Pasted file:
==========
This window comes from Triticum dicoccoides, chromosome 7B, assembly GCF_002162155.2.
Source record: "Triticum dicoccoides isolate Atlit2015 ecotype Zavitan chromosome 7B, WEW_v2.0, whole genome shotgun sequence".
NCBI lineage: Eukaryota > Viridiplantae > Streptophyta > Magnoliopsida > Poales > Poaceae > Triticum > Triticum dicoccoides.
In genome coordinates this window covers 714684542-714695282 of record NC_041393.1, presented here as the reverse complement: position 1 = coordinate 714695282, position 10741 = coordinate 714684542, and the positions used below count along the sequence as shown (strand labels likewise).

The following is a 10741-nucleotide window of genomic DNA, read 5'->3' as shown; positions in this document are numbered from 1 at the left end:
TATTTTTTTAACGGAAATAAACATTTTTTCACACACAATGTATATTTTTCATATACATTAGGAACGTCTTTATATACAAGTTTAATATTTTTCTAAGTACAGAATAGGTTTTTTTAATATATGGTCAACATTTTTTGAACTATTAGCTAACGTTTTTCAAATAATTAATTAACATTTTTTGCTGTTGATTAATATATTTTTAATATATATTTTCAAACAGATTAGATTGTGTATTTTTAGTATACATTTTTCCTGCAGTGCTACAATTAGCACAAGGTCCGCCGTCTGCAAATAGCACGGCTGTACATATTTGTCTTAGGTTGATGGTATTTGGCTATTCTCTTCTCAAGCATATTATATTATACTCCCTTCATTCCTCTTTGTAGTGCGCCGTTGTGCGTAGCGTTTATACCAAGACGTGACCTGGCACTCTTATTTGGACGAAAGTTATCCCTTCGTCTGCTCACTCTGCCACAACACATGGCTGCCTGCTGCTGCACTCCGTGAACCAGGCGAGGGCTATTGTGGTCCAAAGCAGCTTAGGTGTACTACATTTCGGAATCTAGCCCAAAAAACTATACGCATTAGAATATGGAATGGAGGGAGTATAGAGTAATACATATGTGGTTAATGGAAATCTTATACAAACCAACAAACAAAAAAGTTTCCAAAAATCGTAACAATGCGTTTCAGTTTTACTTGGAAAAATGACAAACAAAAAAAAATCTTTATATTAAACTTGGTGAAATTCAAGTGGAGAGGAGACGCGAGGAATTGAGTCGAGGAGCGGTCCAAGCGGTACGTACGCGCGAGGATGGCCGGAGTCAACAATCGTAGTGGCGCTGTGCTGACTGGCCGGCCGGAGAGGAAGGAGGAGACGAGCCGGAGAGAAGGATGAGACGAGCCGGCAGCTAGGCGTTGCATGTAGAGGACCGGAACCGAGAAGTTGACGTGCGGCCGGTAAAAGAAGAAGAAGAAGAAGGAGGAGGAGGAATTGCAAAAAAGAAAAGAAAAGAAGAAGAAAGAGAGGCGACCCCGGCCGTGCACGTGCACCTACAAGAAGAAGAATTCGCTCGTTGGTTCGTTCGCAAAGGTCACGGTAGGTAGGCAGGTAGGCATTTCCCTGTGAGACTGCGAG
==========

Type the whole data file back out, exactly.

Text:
This window comes from Triticum dicoccoides, chromosome 7B, assembly GCF_002162155.2.
Source record: "Triticum dicoccoides isolate Atlit2015 ecotype Zavitan chromosome 7B, WEW_v2.0, whole genome shotgun sequence".
NCBI lineage: Eukaryota > Viridiplantae > Streptophyta > Magnoliopsida > Poales > Poaceae > Triticum > Triticum dicoccoides.
In genome coordinates this window covers 714684542-714695282 of record NC_041393.1, presented here as the reverse complement: position 1 = coordinate 714695282, position 10741 = coordinate 714684542, and the positions used below count along the sequence as shown (strand labels likewise).

The following is a 10741-nucleotide window of genomic DNA, read 5'->3' as shown; positions in this document are numbered from 1 at the left end:
TATTTTTTTAACGGAAATAAACATTTTTTCACACACAATGTATATTTTTCATATACATTAGGAACGTCTTTATATACAAGTTTAATATTTTTCTAAGTACAGAATAGGTTTTTTTAATATATGGTCAACATTTTTTGAACTATTAGCTAACGTTTTTCAAATAATTAATTAACATTTTTTGCTGTTGATTAATATATTTTTAATATATATTTTCAAACAGATTAGATTGTGTATTTTTAGTATACATTTTTCCTGCAGTGCTACAATTAGCACAAGGTCCGCCGTCTGCAAATAGCACGGCTGTACATATTTGTCTTAGGTTGATGGTATTTGGCTATTCTCTTCTCAAGCATATTATATTATACTCCCTTCATTCCTCTTTGTAGTGCGCCGTTGTGCGTAGCGTTTATACCAAGACGTGACCTGGCACTCTTATTTGGACGAAAGTTATCCCTTCGTCTGCTCACTCTGCCACAACACATGGCTGCCTGCTGCTGCACTCCGTGAACCAGGCGAGGGCTATTGTGGTCCAAAGCAGCTTAGGTGTACTACATTTCGGAATCTAGCCCAAAAAACTATACGCATTAGAATATGGAATGGAGGGAGTATAGAGTAATACATATGTGGTTAATGGAAATCTTATACAAACCAACAAACAAAAAAGTTTCCAAAAATCGTAACAATGCGTTTCAGTTTTACTTGGAAAAATGACAAACAAAAAAAAATCTTTATATTAAACTTGGTGAAATTCAAGTGGAGAGGAGACGCGAGGAATTGAGTCGAGGAGCGGTCCAAGCGGTACGTACGCGCGAGGATGGCCGGAGTCAACAATCGTAGTGGCGCTGTGCTGACTGGCCGGCCGGAGAGGAAGGAGGAGACGAGCCGGAGAGAAGGATGAGACGAGCCGGCAGCTAGGCGTTGCATGTAGAGGACCGGAACCGAGAAGTTGACGTGCGGCCGGTAAAAGAAGAAGAAGAAGAAGGAGGAGGAGGAATTGCAAAAAAGAAAAGAAAAGAAGAAGAAAGAGAGGCGACCCCGGCCGTGCACGTGCACCTACAAGAAGAAGAATTCGCTCGTTGGTTCGTTCGCAAAGGTCACGGTAGGTAGGCAGGTAGGCATTTCCCTGTGAGACTGCGAG